1990 – present: Restore or raze?
Again in 1992, the town investigated the possibility of restoring Highland for use as Town Offices. Peter Snyder, in a study presented to the Board of Selectmen, suggested that the school committee transfer custody of the building to the town, perform the necessary repairs, install a wheelchair lift on the front porch and use the newly renovated Highland Building for Town Offices. In his report he states “Perhaps one of the best reasons to renovate the Highland Building is that we already own the building. There is no land to buy or to develop, no expensive site work or roads to build, no new building to plan or to construct, no well to drill or septic system to build. In the end we would have an important and historic building saved, preserved and put to good use.” At Town Meeting in 1993, although funding was approved for further study, the high cost of restoration as well as concerns about security of the school caused the Board of Selectmen to decide against spending additional funds on architectural plans. Town Hall was later constructed on the Conant Land and Highland remained vacant while the town considered its options.
1994 – 2007: Highland becomes artists’ studios
In 1994, at the suggestion of several local artists, the School Committee leased Highland to the Emerson Umbrella for use as artists’ studios. The original ten-year lease called for the Umbrella to pay $1 annual rent and to bear responsibility for all utilities, maintenance and repair of the building. The lease reads: “The lessee shall, at its own expense, keep said premises in good order and repair and in at least as good condition as they are in at the commencement of said term.” However, over the period of the first ten-year lease, Highland had fallen into a state of disrepair. In 2007, after a subsequent three-year lease expired, the School Committee and Emerson Umbrella came to an impasse over whether the extension of a new long-term lease should occur before or after major repairs were done. The lease was not renewed and the building was again vacated.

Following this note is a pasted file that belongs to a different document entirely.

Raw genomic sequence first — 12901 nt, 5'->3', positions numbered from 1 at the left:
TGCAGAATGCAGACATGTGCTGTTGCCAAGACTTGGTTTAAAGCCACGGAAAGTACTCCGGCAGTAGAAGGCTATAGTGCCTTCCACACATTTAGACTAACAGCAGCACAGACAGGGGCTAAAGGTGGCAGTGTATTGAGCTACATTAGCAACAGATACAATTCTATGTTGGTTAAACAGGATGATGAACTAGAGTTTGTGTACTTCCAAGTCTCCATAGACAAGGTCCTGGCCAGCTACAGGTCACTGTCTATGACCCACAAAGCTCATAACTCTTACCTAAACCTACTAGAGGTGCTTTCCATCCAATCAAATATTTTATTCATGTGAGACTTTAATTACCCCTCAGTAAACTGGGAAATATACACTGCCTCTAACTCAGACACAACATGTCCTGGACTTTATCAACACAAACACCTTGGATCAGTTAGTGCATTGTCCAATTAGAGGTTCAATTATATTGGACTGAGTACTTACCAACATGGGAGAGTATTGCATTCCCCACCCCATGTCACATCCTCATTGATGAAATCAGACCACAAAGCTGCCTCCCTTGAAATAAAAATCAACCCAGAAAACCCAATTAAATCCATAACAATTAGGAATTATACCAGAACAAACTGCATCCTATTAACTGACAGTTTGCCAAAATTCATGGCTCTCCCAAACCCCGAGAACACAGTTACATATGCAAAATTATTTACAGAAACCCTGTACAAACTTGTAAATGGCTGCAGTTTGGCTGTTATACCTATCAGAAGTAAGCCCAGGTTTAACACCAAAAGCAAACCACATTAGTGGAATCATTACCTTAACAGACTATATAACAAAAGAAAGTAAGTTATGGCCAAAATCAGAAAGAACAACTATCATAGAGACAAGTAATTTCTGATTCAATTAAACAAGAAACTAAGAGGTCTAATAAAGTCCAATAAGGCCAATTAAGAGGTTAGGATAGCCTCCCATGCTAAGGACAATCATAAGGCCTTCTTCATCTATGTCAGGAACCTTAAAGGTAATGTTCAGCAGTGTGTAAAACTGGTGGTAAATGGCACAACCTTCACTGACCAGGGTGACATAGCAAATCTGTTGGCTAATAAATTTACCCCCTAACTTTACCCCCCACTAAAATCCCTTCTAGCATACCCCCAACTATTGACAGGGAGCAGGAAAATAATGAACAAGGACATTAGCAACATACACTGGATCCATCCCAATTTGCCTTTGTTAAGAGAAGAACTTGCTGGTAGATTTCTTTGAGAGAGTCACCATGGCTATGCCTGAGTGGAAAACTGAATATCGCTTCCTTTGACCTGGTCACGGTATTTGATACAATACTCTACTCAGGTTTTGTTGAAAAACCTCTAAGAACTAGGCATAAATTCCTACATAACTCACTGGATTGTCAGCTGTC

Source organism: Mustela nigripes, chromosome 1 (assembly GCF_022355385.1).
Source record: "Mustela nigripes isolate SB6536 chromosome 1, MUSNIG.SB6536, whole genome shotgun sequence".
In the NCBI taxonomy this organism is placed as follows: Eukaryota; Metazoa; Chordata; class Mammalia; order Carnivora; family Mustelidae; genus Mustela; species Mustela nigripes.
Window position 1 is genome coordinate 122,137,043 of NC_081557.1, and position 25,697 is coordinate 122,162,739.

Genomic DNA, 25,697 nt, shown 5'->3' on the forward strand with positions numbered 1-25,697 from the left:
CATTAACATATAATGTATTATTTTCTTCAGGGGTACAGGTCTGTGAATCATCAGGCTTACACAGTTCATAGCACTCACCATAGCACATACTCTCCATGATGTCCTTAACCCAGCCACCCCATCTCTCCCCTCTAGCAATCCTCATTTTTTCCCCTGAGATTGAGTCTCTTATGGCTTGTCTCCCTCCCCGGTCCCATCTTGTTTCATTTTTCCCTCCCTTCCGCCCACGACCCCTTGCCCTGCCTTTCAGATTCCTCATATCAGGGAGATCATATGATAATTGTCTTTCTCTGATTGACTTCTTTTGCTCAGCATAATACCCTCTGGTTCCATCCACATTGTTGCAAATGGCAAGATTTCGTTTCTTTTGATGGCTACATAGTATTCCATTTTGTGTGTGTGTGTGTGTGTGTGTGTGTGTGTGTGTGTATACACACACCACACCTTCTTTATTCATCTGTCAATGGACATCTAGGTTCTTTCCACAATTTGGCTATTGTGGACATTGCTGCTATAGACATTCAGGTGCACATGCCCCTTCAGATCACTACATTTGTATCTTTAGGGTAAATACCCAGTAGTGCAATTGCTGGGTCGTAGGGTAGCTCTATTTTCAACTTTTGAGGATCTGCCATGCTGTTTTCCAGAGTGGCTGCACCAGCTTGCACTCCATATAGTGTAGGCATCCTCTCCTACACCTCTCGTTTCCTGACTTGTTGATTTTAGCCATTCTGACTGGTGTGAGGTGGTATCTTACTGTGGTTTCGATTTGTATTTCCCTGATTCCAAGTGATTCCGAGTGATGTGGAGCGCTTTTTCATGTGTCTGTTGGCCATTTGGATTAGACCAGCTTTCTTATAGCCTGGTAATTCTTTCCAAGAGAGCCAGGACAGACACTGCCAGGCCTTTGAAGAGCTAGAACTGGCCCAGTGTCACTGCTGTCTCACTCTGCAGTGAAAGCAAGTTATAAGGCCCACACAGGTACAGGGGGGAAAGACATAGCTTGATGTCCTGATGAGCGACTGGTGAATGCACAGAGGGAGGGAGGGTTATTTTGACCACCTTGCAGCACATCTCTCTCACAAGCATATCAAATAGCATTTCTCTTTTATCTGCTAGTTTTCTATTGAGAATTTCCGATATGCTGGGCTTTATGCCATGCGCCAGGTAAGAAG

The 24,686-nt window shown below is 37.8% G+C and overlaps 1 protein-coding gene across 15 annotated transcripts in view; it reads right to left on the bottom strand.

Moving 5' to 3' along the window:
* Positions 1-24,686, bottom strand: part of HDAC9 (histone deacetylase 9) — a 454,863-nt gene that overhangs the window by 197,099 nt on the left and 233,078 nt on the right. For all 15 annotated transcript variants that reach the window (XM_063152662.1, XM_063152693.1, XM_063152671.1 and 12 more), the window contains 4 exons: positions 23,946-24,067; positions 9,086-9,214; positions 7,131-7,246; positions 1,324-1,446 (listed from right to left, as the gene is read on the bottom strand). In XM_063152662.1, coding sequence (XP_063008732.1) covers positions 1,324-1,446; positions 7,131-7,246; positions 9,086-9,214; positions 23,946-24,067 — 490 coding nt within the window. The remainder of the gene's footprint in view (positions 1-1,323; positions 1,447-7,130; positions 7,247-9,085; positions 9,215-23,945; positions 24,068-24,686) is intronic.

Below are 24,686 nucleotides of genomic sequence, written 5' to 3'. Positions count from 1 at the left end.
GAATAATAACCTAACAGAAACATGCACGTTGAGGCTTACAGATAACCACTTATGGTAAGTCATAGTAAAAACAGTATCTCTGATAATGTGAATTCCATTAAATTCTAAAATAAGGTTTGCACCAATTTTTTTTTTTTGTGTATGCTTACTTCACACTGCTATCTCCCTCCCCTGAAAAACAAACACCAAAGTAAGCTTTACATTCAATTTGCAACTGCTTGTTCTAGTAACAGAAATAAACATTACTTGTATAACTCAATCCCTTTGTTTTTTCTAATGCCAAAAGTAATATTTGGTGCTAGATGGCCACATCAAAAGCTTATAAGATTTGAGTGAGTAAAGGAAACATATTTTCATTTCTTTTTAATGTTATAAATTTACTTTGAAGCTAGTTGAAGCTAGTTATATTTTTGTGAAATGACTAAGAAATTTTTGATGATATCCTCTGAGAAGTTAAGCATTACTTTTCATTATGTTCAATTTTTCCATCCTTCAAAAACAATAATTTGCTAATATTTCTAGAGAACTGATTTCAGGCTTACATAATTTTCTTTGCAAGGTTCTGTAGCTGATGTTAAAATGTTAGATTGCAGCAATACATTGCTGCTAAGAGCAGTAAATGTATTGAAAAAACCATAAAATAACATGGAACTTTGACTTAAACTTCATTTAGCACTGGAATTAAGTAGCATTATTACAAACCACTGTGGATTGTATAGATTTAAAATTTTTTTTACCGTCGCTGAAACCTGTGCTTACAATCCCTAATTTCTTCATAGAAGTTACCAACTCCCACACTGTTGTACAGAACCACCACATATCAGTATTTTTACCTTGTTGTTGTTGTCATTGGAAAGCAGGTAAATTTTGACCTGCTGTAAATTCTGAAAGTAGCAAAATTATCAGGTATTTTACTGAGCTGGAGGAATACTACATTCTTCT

2003: Should Highland be moved?
During a school building feasibility study completed in 2003, SMMA architects proposed, as one option, demolishing the Spalding Building, moving Highland to that location and restoring Highland, perhaps with a library/media center. The cost of moving the building was estimated at $150,000 and restoring for school use at $1.35 million.
2006: No longer part of school’s plans
In 2006 the School Committee voted that Highland was no longer suitable for school use, acknowledging that the cost of renovations and improvements necessary for fire, safety and accessibility code compliance were too high to justify. For this reason, Highland would not be considered part of the school’s Master Plan. In addition, the committee said that the building, as it stands, constitutes a substantial fire hazard as well as a security risk.
2007: “Move it or lose it”
In September 2007, with the Emerson Umbrella lease not renewed, the Highland Building was again vacant and in a deteriorating state. The School Committee voted to retain control of the land under Highland for future school use, but requested that, by June 2008, the Board of Selectmen develop a recommendation for the future of the building. In the meantime, the School Committee opted to mothball Highland – shutting off the heat and draining the pipes – once again leaving Highland in a state of limbo waiting for the townspeople to decide its fate. ∆
© 2009 The